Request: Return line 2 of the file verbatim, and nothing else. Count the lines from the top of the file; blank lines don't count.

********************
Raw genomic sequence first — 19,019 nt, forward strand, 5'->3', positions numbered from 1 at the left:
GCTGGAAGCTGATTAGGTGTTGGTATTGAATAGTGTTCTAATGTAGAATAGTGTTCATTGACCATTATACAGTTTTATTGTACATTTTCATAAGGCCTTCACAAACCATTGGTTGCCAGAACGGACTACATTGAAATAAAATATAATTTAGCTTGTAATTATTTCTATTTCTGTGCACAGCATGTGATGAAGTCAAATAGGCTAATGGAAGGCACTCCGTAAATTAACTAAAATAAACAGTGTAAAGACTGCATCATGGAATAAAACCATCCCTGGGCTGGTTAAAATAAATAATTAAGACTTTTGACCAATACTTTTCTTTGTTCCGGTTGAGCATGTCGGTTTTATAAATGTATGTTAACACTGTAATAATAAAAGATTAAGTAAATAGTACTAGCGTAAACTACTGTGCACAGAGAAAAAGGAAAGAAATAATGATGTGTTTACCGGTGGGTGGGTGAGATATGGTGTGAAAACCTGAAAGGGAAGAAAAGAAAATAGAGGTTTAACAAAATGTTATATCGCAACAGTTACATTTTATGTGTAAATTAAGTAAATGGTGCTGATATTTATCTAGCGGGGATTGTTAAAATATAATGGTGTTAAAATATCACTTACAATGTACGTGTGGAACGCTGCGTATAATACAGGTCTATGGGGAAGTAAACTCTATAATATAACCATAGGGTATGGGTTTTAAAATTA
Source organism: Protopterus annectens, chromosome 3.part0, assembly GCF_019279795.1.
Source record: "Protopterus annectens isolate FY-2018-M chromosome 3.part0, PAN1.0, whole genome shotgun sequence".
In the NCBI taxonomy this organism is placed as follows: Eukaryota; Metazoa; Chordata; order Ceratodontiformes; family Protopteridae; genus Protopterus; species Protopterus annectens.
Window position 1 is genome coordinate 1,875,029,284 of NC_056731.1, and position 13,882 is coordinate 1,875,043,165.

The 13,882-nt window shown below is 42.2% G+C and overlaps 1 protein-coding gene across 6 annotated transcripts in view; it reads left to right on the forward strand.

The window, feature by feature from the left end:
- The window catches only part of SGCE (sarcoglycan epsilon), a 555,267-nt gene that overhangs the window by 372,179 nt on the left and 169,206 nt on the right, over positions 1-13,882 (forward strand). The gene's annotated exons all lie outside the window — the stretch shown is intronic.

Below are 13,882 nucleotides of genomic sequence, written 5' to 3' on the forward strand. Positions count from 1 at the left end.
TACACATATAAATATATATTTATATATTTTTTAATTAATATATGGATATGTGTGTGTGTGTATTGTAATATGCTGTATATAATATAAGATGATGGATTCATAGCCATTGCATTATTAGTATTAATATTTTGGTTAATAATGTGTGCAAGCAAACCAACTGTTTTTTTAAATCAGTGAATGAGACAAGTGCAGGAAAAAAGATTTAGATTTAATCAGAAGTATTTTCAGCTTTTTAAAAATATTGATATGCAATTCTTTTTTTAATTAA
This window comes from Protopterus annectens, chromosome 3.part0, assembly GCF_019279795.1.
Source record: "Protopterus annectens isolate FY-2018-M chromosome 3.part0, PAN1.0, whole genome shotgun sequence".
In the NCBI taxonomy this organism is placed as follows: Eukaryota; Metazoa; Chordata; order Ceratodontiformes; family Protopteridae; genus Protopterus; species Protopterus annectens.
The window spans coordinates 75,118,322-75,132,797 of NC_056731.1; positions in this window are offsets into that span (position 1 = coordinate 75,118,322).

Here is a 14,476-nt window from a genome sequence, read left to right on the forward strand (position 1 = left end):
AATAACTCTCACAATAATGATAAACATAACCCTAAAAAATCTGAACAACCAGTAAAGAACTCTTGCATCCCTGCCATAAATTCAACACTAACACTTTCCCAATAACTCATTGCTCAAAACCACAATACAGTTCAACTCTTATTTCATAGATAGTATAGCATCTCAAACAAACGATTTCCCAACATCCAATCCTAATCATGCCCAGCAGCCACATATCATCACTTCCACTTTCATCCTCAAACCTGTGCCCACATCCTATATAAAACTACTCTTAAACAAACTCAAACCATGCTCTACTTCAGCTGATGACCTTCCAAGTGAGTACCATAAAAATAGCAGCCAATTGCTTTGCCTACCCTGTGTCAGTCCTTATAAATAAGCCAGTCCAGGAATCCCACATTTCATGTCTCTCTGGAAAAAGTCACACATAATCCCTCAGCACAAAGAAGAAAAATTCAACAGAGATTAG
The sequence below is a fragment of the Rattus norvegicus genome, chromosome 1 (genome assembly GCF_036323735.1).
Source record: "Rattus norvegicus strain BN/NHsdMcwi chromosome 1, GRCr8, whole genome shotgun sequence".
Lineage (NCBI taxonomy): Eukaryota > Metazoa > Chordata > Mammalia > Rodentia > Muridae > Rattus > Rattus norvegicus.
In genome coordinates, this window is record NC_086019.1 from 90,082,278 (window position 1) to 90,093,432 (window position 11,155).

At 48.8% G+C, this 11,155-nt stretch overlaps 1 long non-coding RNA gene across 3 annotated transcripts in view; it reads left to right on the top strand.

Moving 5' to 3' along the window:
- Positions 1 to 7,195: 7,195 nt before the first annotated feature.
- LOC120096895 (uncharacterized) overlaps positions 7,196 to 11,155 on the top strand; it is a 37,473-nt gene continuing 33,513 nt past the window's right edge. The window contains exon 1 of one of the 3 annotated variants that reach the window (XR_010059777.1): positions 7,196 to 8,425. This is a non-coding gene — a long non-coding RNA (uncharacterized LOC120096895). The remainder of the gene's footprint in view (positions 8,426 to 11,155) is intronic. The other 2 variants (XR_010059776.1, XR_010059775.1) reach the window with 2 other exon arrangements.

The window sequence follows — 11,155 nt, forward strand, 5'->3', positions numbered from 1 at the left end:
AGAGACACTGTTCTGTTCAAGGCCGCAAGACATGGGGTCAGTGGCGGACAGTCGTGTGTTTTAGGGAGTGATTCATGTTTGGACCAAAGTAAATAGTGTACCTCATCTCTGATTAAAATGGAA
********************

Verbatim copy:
GCTGGAAGCTGATTAGGTGTTGGTATTGAATAGTGTTCTAATGTAGAATAGTGTTCATTGACCATTATACAGTTTTATTGTACATTTTCATAAGGCCTTCACAAACCATTGGTTGCCAGAACGGACTACATTGAAATAAAATATAATTTAGCTTGTAATTATTTCTATTTCTGTGCACAGCATGTGATGAAGTCAAATAGGCTAATGGAAGGCACTCCGTAAATTAACTAAAATAAACAGTGTAAAGACTGCATCATGGAATAAAACCATCCCTGGGCTGGTTAAAATAAATAATTAAGACTTTTGACCAATACTTTTCTTTGTTCCGGTTGAGCATGTCGGTTTTATAAATGTATGTTAACACTGTAATAATAAAAGATTAAGTAAATAGTACTAGCGTAAACTACTGTGCACAGAGAAAAAGGAAAGAAATAATGATGTGTTTACCGGTGGGTGGGTGAGATATGGTGTGAAAACCTGAAAGGGAAGAAAAGAAAATAGAGGTTTAACAAAATGTTATATCGCAACAGTTACATTTTATGTGTAAATTAAGTAAATGGTGCTGATATTTATCTAGCGGGGATTGTTAAAATATAATGGTGTTAAAATATCACTTACAATGTACGTGTGGAACGCTGCGTATAATACAGGTCTATGGGGAAGTAAACTCTATAATATAACCATAGGGTATGGGTTTTAAAATTA